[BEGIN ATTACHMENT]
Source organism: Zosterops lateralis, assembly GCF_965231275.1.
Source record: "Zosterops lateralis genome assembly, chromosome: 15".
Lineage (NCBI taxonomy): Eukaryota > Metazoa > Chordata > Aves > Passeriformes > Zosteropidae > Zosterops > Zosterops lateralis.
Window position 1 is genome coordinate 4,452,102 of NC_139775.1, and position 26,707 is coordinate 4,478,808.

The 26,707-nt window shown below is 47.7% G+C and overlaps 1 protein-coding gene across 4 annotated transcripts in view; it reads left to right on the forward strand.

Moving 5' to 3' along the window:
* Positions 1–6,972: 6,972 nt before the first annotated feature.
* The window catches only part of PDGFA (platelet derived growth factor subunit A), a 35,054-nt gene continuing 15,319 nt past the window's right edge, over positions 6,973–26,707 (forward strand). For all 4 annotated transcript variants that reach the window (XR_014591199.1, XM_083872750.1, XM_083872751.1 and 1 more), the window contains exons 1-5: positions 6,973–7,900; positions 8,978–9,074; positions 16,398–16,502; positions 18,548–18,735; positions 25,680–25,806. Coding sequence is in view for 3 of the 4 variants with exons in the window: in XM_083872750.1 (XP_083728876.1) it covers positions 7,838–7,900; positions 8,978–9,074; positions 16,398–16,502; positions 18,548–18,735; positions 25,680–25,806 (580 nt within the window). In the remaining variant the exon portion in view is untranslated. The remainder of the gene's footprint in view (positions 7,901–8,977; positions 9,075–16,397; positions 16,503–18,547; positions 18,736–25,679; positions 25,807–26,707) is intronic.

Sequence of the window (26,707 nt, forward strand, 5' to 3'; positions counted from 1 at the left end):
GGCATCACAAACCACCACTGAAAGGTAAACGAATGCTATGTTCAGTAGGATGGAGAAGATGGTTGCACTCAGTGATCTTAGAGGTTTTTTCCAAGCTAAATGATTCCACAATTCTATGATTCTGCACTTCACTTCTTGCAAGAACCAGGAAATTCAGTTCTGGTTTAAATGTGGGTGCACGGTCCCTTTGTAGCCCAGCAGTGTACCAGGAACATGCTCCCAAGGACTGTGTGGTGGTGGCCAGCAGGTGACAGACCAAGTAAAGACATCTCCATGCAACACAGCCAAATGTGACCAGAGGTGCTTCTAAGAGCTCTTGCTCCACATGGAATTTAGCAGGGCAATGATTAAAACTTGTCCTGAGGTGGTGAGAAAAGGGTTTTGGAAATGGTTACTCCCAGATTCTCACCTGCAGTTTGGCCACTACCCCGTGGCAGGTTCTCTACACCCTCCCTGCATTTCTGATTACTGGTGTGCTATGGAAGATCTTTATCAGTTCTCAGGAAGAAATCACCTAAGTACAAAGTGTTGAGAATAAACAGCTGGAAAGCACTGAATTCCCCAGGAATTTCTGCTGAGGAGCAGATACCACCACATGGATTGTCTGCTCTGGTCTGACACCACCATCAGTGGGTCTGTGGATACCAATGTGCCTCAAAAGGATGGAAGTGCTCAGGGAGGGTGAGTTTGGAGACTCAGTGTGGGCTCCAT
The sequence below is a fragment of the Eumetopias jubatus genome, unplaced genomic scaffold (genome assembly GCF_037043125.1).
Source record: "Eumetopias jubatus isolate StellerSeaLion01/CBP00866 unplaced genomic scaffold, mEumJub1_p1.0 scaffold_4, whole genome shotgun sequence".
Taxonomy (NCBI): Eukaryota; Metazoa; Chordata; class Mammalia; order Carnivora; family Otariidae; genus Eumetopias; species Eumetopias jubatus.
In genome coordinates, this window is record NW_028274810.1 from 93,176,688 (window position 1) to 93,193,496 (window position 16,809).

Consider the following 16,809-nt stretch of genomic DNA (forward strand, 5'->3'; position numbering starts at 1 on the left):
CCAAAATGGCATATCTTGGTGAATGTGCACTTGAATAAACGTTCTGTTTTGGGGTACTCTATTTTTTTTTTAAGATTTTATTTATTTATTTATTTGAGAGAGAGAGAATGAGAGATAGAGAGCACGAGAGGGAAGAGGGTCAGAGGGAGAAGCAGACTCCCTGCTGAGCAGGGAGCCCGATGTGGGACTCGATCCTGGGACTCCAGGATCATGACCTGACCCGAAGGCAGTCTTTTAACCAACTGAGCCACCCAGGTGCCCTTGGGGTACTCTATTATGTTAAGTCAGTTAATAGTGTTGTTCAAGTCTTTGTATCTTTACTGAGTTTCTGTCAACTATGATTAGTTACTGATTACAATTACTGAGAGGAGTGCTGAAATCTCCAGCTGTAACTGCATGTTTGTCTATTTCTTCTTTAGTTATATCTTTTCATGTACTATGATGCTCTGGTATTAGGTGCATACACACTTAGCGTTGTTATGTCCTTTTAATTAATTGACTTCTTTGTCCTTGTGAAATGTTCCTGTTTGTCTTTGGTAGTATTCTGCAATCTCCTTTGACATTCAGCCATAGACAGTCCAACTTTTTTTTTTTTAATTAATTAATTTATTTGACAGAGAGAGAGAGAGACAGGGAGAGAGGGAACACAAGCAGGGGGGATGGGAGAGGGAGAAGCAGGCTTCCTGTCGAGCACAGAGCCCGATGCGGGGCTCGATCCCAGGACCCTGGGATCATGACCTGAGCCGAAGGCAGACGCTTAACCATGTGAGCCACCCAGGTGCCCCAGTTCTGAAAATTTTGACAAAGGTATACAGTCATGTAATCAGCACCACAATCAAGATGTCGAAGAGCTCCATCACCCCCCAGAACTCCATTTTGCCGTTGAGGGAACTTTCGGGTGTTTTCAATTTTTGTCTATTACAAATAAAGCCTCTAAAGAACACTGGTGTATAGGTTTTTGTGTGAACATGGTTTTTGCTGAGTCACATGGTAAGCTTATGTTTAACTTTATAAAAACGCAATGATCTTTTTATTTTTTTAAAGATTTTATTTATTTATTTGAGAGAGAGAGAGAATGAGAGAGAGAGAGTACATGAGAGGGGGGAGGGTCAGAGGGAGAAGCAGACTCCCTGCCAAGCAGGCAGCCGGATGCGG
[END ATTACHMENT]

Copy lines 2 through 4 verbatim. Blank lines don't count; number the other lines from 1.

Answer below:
Source record: "Zosterops lateralis genome assembly, chromosome: 15".
Lineage (NCBI taxonomy): Eukaryota > Metazoa > Chordata > Aves > Passeriformes > Zosteropidae > Zosterops > Zosterops lateralis.
Window position 1 is genome coordinate 4,452,102 of NC_139775.1, and position 26,707 is coordinate 4,478,808.